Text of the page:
Hungary needs financial safety net for growth - Matolcsy


To achieve a growth turnaround, Hungary needs a financial safety net that protects it from the worsening crisis in the euro zone, but without increasing public debt, National Economy Minister Gyorgy Matolcsy said in an interview on public television late Sunday, explaining why a planned new type of cooperation with the International Monetary Fund (IMF) is necessary for the country.

The IMF is necessary because Hungary’s financial balance has been restored and a turning point has been reached, Mr Matolcsy said on m1’s programme Lenyeg. "The question is: are we capable of [economic] growth," he added.

Asked to explain the need for the IMF now when he said in parliament just a few days earlier that the IMF was "against every single measure" the government had taken to save people from the trap of banks, Mr Matolcsy said negotiating missions from both the European Commission and the IMF had acknowledged that Hungary had restored financial balance and that the fiscal deficit would fall under 3% of GDP in 2012.

"We have won a battle with devices that our partners otherwise criticised," he said, adding that nobody could question whether Hungary had a stable, balanced budget.

Hungary needs a financial safety net that serves as insurance against the deepening crisis in the euro zone, he said. If a country uses all of its resources for accelerated economic growth, to create jobs and to boost investments, it cannot get into financial trouble, including trouble resulting from the crisis in the euro zone, he added.

"We must secure a future growth," Mr Matolcsy said.

Hungary wants a financial safety net, an insurance policy, a credit line that does not increase state debt, as did the IMF-led standby arrangement the country signed in 2008, he said.

Hungary does not want a credit line it can call down, rather it wants a so-called precautionary agreement that it can use in the case of the greatest risk, if the crisis in the euro zone worsens further, Mr Matolcsy said.

Hungary’s partners have acknowledged that the country does not need to change its economic policy, he said. The IMF recognises the deficit will be under 3% of GDP, taking into account reserves, he added.

The government’s budget bill contains HUF 300bn of reserves, he noted.

Mr Matolcsy said the IMF sees the same risks as the government: that growth will be under the target.

He said Hungary’s government did not ask for a credit line after they came to power because that would have prevented them from taking all of the unconventional, brave measures carried out in the first 18 months of the term.

"We couldn’t have been the first ones in the European Union to introduce a bank levy, ... we couldn’t have levied crisis taxes, ... we couldn’t have transformed the private pension funds, which was a decisive, substantial element for achieving a financial balance," he said. If the government had stuck to orthodox measures, it would have had to take pensions away, overtax several hundred thousand small Hungarian businesses and totally tear apart the social system, he explained.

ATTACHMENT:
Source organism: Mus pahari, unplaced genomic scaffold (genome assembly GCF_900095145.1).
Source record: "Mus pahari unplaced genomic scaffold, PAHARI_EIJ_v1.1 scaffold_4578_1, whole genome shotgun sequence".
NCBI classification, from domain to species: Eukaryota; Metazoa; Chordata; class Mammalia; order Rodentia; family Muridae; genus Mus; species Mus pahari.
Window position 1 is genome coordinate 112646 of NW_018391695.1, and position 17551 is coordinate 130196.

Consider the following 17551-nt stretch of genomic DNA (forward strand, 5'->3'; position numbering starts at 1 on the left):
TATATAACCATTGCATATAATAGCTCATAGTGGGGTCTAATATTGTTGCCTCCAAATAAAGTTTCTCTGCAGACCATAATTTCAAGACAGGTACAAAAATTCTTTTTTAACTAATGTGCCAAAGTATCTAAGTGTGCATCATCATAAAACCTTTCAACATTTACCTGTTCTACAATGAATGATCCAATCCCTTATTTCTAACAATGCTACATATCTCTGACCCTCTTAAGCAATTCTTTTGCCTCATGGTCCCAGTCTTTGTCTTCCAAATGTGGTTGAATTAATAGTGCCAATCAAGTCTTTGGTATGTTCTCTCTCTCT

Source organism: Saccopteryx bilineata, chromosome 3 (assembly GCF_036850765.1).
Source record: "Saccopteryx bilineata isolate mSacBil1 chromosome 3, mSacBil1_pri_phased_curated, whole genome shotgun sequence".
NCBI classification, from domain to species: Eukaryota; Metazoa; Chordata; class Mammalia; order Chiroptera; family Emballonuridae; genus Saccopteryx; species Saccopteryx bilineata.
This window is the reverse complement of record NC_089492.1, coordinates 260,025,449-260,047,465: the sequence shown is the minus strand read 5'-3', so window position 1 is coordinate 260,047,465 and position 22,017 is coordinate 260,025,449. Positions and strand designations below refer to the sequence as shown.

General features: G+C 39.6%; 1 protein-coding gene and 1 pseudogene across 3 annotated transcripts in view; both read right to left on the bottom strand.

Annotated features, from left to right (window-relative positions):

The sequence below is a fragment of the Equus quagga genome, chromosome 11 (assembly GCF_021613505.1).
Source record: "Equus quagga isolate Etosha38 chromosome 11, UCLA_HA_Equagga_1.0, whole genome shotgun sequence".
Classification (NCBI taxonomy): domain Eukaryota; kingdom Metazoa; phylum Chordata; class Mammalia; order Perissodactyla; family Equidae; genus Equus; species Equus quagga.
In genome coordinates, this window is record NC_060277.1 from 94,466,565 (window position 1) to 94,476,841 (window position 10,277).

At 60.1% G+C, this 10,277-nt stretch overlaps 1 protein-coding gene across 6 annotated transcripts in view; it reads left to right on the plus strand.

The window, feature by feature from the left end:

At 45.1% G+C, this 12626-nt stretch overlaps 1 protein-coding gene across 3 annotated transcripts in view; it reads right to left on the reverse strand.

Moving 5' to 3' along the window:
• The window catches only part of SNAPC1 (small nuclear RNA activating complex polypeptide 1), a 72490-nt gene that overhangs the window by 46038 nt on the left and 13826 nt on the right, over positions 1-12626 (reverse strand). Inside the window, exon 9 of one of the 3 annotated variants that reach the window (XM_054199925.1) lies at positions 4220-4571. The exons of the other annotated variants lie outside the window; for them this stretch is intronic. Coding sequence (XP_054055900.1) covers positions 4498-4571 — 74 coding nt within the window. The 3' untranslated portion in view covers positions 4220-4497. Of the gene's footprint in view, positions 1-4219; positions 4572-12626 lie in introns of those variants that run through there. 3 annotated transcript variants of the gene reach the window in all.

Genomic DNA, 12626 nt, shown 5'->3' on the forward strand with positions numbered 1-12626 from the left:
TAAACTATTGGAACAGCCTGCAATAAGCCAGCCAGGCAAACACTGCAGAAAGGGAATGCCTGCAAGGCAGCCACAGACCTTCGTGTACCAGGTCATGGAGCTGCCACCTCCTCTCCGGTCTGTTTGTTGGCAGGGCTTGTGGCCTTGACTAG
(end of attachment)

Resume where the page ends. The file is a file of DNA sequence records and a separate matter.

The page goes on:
The minster said leaving behind orthodox measures resulted in achieving financial balance, bringing economic growth over the EU average, raising employment, pulling the unemployment rate under 10% and stopping the consumption freefall.

Asked how much achieving the financial balance had cost so far, he answered "more or less HUF 4,000bn could and can be used in this term to achieve financial balance for Hungary".

Responding to criticism by opposition MPs, Mr Matolcsy said the government was observing fairly and impartially how the IMF, the EU and strategic investors, including automotive industry companies, see Hungary. But they too see the government’s economic policy has restored the country’s financial balance which was earlier totally ruined.

"They don’t agree with the tools [of the government’s economic policy], and I wouldn’t agree with every tool we used if I were in their positions. But with these, Hungary’s economic policy ... won back the country’s financial independence," he said.

Asked whether he had any intention of resigning, Mr Matolcsy said, "By no means will I give up convincing MPs and the opposition parties that Hungary is following a successful financial economic policy."

Mr Matolcsy said the government had got a "nice big package" from the heads of the Hungarian Banking Association on the matter of borrowers with foreign currency-denominated loans on Friday afternoon. The package contained 6-8 proposed instruments on which the government will form its own opinion in the next two weeks, he added.

The EU, the IMF, the World Bank and the EBRD would welcome a joint solution that offers a feasible, clear, transparent "way out" of the forex crisis for banks, the governments, retail borrowers, businesses and local governments, Mr Matolcsy said.

"We have to solve this together, we have received such proposals," he added.

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